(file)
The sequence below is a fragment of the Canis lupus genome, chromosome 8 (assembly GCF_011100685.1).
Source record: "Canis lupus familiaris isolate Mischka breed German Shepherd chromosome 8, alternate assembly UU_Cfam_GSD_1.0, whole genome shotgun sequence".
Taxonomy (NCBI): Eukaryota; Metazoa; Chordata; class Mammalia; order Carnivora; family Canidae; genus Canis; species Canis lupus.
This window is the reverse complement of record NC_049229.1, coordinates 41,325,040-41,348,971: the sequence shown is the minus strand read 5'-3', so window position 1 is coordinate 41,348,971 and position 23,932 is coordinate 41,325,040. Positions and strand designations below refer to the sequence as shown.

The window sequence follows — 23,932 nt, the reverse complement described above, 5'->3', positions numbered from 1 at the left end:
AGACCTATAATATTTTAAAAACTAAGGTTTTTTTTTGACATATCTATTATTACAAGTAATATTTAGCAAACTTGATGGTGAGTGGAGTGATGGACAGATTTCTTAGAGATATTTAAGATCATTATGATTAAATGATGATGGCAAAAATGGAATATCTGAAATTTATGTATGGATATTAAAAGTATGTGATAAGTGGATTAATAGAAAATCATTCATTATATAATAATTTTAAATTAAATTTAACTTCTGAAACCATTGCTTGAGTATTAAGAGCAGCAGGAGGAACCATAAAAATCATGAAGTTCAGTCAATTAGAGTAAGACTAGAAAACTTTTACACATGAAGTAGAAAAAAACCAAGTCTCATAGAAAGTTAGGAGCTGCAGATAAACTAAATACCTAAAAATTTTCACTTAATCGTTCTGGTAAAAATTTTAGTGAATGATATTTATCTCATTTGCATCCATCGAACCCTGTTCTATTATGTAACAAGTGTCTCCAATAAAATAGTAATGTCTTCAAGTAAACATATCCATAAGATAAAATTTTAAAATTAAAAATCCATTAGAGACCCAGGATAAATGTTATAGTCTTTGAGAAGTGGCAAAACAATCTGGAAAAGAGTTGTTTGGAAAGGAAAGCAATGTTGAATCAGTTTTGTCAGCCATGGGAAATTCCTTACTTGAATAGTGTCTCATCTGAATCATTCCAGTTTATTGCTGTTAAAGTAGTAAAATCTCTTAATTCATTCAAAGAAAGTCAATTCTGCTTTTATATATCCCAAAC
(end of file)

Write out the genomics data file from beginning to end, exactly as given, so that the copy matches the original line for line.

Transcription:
The sequence below is a fragment of the Canis lupus genome, chromosome 8 (assembly GCF_011100685.1).
Source record: "Canis lupus familiaris isolate Mischka breed German Shepherd chromosome 8, alternate assembly UU_Cfam_GSD_1.0, whole genome shotgun sequence".
Taxonomy (NCBI): Eukaryota; Metazoa; Chordata; class Mammalia; order Carnivora; family Canidae; genus Canis; species Canis lupus.
This window is the reverse complement of record NC_049229.1, coordinates 41,325,040-41,348,971: the sequence shown is the minus strand read 5'-3', so window position 1 is coordinate 41,348,971 and position 23,932 is coordinate 41,325,040. Positions and strand designations below refer to the sequence as shown.

The window sequence follows — 23,932 nt, the reverse complement described above, 5'->3', positions numbered from 1 at the left end:
AGACCTATAATATTTTAAAAACTAAGGTTTTTTTTTGACATATCTATTATTACAAGTAATATTTAGCAAACTTGATGGTGAGTGGAGTGATGGACAGATTTCTTAGAGATATTTAAGATCATTATGATTAAATGATGATGGCAAAAATGGAATATCTGAAATTTATGTATGGATATTAAAAGTATGTGATAAGTGGATTAATAGAAAATCATTCATTATATAATAATTTTAAATTAAATTTAACTTCTGAAACCATTGCTTGAGTATTAAGAGCAGCAGGAGGAACCATAAAAATCATGAAGTTCAGTCAATTAGAGTAAGACTAGAAAACTTTTACACATGAAGTAGAAAAAAACCAAGTCTCATAGAAAGTTAGGAGCTGCAGATAAACTAAATACCTAAAAATTTTCACTTAATCGTTCTGGTAAAAATTTTAGTGAATGATATTTATCTCATTTGCATCCATCGAACCCTGTTCTATTATGTAACAAGTGTCTCCAATAAAATAGTAATGTCTTCAAGTAAACATATCCATAAGATAAAATTTTAAAATTAAAAATCCATTAGAGACCCAGGATAAATGTTATAGTCTTTGAGAAGTGGCAAAACAATCTGGAAAAGAGTTGTTTGGAAAGGAAAGCAATGTTGAATCAGTTTTGTCAGCCATGGGAAATTCCTTACTTGAATAGTGTCTCATCTGAATCATTCCAGTTTATTGCTGTTAAAGTAGTAAAATCTCTTAATTCATTCAAAGAAAGTCAATTCTGCTTTTATATATCCCAAAC